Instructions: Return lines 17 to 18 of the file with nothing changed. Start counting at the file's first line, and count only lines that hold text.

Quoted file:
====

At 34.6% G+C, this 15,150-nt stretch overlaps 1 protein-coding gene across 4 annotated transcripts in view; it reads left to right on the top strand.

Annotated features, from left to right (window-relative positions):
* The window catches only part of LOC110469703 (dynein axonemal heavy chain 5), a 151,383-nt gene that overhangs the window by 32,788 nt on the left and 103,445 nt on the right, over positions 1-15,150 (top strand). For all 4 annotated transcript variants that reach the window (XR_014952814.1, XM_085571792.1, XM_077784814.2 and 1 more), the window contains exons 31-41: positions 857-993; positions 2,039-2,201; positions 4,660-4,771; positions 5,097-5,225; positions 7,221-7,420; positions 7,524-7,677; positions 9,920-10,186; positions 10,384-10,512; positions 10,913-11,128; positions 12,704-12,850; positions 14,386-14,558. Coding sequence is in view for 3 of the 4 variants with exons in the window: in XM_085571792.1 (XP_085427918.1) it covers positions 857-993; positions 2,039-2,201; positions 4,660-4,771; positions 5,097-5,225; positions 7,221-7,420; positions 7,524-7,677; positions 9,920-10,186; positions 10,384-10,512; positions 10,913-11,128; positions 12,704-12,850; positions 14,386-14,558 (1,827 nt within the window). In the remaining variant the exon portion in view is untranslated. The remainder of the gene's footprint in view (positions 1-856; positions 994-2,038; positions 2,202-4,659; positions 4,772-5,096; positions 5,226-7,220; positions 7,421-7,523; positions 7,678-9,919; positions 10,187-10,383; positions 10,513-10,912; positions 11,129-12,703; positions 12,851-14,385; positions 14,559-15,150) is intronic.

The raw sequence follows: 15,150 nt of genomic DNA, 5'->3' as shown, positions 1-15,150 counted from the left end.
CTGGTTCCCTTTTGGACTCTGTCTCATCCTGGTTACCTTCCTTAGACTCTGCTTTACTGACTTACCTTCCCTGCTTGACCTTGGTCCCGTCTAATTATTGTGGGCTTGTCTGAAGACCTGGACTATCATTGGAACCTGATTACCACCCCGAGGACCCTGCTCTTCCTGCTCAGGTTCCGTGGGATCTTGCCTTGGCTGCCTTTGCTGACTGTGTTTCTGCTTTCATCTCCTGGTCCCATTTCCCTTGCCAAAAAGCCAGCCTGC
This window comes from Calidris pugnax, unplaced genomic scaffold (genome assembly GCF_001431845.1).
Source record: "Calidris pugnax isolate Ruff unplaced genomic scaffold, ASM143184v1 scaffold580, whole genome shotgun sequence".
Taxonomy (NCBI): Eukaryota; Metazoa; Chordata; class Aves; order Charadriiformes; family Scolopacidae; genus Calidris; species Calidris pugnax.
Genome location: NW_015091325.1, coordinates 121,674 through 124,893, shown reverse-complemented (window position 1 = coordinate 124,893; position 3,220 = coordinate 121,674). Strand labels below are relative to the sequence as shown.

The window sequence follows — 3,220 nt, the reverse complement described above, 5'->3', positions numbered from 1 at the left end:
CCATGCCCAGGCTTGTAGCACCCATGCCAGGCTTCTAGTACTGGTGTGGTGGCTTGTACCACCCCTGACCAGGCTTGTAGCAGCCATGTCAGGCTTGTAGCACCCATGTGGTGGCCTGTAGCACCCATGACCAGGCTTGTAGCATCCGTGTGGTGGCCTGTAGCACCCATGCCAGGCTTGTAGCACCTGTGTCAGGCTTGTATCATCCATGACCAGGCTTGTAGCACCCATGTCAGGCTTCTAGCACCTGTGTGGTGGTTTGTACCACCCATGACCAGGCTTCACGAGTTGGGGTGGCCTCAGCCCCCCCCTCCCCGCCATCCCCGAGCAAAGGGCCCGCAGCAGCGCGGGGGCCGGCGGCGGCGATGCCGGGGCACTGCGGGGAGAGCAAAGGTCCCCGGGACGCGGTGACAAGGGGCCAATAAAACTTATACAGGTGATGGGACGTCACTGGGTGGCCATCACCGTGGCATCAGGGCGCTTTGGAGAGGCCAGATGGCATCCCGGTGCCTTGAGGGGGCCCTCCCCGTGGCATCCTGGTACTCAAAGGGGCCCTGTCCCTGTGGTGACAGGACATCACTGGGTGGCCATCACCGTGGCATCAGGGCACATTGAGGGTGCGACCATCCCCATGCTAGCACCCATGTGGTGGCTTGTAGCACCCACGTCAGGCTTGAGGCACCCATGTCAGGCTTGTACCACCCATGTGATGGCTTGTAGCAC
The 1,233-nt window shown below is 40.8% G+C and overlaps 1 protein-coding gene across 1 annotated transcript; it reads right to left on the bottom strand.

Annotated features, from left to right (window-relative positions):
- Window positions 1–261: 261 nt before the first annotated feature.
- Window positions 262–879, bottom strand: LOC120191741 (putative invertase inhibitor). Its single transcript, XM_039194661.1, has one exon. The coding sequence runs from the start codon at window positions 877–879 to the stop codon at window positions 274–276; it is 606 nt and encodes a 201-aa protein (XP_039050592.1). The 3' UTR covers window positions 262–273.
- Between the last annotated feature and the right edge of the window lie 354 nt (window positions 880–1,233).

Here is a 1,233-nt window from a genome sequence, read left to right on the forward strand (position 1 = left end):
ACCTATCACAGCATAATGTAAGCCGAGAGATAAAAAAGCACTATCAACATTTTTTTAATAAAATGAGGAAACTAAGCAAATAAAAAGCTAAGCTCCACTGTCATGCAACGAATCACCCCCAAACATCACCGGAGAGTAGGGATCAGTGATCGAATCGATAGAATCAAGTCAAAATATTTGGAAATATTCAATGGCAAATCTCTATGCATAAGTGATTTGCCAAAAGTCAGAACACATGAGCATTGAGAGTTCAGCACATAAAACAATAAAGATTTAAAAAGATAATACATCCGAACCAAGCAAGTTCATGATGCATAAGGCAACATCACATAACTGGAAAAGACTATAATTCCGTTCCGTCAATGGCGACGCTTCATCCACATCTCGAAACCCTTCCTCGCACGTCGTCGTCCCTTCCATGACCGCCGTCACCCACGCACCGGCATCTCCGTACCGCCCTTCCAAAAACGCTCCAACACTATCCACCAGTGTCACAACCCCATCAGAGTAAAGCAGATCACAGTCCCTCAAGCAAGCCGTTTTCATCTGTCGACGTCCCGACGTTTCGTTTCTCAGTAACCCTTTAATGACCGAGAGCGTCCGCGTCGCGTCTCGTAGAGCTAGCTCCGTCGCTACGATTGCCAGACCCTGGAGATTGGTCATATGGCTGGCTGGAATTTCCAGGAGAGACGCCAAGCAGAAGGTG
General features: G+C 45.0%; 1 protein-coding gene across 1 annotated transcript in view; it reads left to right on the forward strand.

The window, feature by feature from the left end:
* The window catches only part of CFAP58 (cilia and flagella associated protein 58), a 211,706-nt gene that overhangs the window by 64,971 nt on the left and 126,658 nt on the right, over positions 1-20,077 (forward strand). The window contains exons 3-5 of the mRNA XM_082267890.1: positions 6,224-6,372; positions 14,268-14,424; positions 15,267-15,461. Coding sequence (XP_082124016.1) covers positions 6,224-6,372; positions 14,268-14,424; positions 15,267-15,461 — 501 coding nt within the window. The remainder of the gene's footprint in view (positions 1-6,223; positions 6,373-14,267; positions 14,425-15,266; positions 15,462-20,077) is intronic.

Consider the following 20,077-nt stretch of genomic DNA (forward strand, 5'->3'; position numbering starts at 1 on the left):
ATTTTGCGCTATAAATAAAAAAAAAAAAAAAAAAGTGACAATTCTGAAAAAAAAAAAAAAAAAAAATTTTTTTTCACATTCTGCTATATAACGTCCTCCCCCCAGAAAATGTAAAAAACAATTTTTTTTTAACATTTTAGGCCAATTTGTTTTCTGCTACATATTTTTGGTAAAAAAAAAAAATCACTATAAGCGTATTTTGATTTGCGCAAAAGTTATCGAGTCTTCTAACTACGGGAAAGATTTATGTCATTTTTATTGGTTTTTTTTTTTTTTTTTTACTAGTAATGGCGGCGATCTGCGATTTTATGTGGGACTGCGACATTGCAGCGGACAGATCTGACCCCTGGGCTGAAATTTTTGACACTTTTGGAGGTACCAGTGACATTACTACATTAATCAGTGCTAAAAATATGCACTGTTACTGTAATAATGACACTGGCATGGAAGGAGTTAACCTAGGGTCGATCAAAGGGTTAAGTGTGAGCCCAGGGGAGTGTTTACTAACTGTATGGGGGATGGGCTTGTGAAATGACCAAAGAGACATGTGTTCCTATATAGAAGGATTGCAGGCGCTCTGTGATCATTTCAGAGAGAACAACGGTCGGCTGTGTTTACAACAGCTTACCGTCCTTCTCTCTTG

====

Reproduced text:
Here is a 1,233-nt window from a genome sequence, read left to right on the forward strand (position 1 = left end):
ACCTATCACAGCATAATGTAAGCCGAGAGATAAAAAAGCACTATCAACATTTTTTTAATAAAATGAGGAAACTAAGCAAATAAAAAGCTAAGCTCCACTGTCATGCAACGAATCACCCCCAAACATCACCGGAGAGTAGGGATCAGTGATCGAATCGATAGAATCAAGTCAAAATATTTGGAAATATTCAATGGCAAATCTCTATGCATAAGTGATTTGCCAAAAGTCAGAACACATGAGCATTGAGAGTTCAGCACATAAAACAATAAAGATTTAAAAAGATAATACATCCGAACCAAGCAAGTTCATGATGCATAAGGCAACATCACATAACTGGAAAAGACTATAATTCCGTTCCGTCAATGGCGACGCTTCATCCACATCTCGAAACCCTTCCTCGCACGTCGTCGTCCCTTCCATGACCGCCGTCACCCACGCACCGGCATCTCCGTACCGCCCTTCCAAAAACGCTCCAACACTATCCACCAGTGTCACAACCCCATCAGAGTAAAGCAGATCACAGTCCCTCAAGCAAGCCGTTTTCATCTGTCGACGTCCCGACGTTTCGTTTCTCAGTAACCCTTTAATGACCGAGAGCGTCCGCGTCGCGTCTCGTAGAGCTAGCTCCGTCGCTACGATTGCCAGACCCTGGAGATTGGTCATATGGCTGGCTGGAATTTCCAGGAGAGACGCCAAGCAGAAGGTG